Clinical pharmacology characterization of RG7112, an MDM2 antagonist, in patients with advanced solid tumors

Amita Patnaik, Anthony Tolcher, Murali Beeram, John Nemunaitis, Glen J. Weiss, Kapil Bhalla, Manish Agrawal, Gwen Nichols, Steven Middleton, Anna Beryozkina, Nenad Sarapa, Richard Peck, Jianguo Zhi

Research output: Contribution to journalArticlepeer-review

31 Scopus citations


Purpose: RG7112, the first selective small-molecule MDM2 antagonist in clinical testing, is a non-genotoxic oral p53 activator. To optimize its dose and schedule, a number of clinical pharmacology characteristics were explored in this multicenter trial in patients with advanced solid tumors. Method: In part 1, the impact of high-energy/high-fat meal and formulations (crystalline and amorphous) on relative bioavailability was examined in single-dose crossover designs. In part 2, schedule optimization (4 schedules of drug administration under fasting condition and 2 cohorts with liquid supplementation) was investigated in parallel, dose escalation designs. Clinical endpoints were pharmacokinetics (PK), pharmacodynamics (PD) including MIC-1 elevation and platelet reduction, and safety/tolerability. Results: With a single-dose treatment, a high-fat/high-energy meal and a new formulation under fasting condition, respectively, enhanced overall bioavailability of RG7112 slightly over twofold. Following multiple-dose administrations, all four schedules yielded the comparable per-cycle (28-d) exposure (AUC), as designed; liquid supplements also enhanced bioavailability. High-dose treatments of consecutive daily dosing for 5 and 3 days resulted in higher on-treatment-day exposure to RG7112 than both weekly and low-dose/long-duration (20-day) daily schedules. Serum MIC-1 and blood platelet profiles showed similar patterns to those of PK when the clinical pharmacology conditions were varied, suggesting the relative importance of treatment-day exposure than overall per-cycle AUC. Conclusion: Food (both high-fat and low-fat meals) and new formulation enhanced bioavailability. High-dose consecutive daily treatment for 3-5 days is superior to weekly and low-dose/long-duration (20-day) daily schedules in yielding the sufficiently high drug exposure and PD effects potentially required for cancer treatment efficacy.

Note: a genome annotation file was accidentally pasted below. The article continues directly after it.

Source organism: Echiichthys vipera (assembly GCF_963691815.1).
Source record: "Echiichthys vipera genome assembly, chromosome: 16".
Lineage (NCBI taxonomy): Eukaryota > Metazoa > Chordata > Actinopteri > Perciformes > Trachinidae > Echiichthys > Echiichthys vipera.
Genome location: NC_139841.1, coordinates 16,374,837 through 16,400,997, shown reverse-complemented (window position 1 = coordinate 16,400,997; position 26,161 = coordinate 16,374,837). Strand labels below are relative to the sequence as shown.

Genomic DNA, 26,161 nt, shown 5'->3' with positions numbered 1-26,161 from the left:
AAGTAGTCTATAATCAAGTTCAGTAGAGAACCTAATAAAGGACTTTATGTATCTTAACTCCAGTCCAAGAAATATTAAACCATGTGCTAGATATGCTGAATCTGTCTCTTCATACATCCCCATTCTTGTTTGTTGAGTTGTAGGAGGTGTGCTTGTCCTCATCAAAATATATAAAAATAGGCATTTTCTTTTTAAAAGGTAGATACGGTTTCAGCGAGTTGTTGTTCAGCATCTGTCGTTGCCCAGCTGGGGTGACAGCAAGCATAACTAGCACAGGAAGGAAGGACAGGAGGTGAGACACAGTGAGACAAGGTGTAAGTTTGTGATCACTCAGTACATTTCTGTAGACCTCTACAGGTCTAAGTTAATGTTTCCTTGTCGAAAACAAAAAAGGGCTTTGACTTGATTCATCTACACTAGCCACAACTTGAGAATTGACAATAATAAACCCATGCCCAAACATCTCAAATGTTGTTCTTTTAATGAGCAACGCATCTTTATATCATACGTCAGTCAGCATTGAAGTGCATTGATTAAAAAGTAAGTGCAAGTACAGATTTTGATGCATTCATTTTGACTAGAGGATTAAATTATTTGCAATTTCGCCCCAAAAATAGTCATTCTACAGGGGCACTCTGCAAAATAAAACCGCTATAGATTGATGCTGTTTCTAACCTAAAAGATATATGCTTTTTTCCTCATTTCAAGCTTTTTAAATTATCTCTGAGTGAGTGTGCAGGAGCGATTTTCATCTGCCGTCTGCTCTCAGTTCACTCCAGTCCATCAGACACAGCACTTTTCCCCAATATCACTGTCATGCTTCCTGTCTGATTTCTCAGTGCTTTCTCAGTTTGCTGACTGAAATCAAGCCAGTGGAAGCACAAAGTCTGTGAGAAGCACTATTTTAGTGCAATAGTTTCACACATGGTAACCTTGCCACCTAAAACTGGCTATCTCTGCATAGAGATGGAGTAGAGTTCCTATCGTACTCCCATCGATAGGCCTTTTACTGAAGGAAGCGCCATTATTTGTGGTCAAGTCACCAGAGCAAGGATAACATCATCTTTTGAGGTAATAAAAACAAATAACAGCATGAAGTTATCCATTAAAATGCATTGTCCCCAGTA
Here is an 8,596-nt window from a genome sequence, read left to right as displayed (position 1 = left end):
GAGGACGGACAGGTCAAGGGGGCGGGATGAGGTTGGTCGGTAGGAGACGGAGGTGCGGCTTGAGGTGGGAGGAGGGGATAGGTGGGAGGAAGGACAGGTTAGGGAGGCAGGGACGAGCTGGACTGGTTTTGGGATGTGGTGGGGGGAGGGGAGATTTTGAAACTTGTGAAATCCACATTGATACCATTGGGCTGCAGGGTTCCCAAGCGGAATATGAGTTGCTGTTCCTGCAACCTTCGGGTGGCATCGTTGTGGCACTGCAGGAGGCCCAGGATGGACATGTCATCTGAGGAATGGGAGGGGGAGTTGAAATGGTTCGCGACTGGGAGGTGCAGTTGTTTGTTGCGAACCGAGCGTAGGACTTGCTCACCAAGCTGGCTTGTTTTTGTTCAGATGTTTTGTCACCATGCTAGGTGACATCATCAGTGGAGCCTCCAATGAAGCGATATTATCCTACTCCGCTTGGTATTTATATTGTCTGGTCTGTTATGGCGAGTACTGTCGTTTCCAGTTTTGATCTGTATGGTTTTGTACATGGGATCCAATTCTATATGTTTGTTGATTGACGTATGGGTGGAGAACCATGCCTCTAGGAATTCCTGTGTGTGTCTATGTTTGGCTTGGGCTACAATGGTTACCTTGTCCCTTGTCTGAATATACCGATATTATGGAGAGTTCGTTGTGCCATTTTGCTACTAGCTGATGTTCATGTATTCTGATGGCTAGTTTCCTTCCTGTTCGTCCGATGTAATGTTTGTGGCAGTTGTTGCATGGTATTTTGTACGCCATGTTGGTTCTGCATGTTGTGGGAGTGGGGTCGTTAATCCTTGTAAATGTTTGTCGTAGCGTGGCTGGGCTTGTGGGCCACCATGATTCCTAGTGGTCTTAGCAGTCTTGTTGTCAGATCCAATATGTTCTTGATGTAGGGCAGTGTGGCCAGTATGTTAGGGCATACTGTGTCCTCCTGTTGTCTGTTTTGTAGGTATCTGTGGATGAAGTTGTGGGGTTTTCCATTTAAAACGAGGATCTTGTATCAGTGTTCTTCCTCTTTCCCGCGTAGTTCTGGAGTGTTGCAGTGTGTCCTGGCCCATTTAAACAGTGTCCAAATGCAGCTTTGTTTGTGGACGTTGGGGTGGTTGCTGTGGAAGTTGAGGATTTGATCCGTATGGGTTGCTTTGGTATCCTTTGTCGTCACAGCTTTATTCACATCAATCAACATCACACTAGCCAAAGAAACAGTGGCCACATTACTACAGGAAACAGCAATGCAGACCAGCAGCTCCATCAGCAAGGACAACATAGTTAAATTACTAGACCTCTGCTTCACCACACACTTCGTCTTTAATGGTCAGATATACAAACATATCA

Original languageEnglish (US)
Pages (from-to)587-595
Number of pages9
JournalCancer Chemotherapy and Pharmacology
Issue number3
StatePublished - Sep 21 2015


  • Food effect
  • Formulation change
  • MDM2 antagonist
  • Schedule optimization

ASJC Scopus subject areas

  • Oncology
  • Toxicology
  • Pharmacology
  • Cancer Research
  • Pharmacology (medical)


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